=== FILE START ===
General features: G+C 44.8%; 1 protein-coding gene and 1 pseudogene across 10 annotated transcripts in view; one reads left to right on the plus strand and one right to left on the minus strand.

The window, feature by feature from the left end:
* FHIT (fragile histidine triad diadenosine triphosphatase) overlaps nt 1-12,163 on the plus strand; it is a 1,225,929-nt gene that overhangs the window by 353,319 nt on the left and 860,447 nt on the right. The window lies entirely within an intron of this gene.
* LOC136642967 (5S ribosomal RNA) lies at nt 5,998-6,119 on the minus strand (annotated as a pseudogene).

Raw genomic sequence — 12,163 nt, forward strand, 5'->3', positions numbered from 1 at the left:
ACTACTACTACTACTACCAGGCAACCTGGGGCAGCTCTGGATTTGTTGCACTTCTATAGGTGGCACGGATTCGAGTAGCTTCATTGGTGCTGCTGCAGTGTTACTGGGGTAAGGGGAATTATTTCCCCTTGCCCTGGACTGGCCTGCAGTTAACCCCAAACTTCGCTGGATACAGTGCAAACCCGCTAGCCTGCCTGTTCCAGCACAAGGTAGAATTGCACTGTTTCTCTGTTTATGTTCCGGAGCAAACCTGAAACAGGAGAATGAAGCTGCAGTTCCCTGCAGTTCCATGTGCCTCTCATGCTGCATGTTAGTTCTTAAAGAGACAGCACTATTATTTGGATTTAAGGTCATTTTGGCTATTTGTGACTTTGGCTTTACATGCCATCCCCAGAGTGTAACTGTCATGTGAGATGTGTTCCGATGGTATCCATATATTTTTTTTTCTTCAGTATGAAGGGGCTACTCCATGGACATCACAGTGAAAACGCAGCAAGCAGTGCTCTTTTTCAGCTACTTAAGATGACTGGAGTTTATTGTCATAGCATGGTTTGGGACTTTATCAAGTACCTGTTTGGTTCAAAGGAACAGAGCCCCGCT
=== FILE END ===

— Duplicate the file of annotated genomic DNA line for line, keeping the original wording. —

General features: G+C 44.8%; 1 protein-coding gene and 1 pseudogene across 10 annotated transcripts in view; one reads left to right on the plus strand and one right to left on the minus strand.

The window, feature by feature from the left end:
* FHIT (fragile histidine triad diadenosine triphosphatase) overlaps nt 1-12,163 on the plus strand; it is a 1,225,929-nt gene that overhangs the window by 353,319 nt on the left and 860,447 nt on the right. The window lies entirely within an intron of this gene.
* LOC136642967 (5S ribosomal RNA) lies at nt 5,998-6,119 on the minus strand (annotated as a pseudogene).

Raw genomic sequence — 12,163 nt, forward strand, 5'->3', positions numbered from 1 at the left:
ACTACTACTACTACTACCAGGCAACCTGGGGCAGCTCTGGATTTGTTGCACTTCTATAGGTGGCACGGATTCGAGTAGCTTCATTGGTGCTGCTGCAGTGTTACTGGGGTAAGGGGAATTATTTCCCCTTGCCCTGGACTGGCCTGCAGTTAACCCCAAACTTCGCTGGATACAGTGCAAACCCGCTAGCCTGCCTGTTCCAGCACAAGGTAGAATTGCACTGTTTCTCTGTTTATGTTCCGGAGCAAACCTGAAACAGGAGAATGAAGCTGCAGTTCCCTGCAGTTCCATGTGCCTCTCATGCTGCATGTTAGTTCTTAAAGAGACAGCACTATTATTTGGATTTAAGGTCATTTTGGCTATTTGTGACTTTGGCTTTACATGCCATCCCCAGAGTGTAACTGTCATGTGAGATGTGTTCCGATGGTATCCATATATTTTTTTTTCTTCAGTATGAAGGGGCTACTCCATGGACATCACAGTGAAAACGCAGCAAGCAGTGCTCTTTTTCAGCTACTTAAGATGACTGGAGTTTATTGTCATAGCATGGTTTGGGACTTTATCAAGTACCTGTTTGGTTCAAAGGAACAGAGCCCCGCT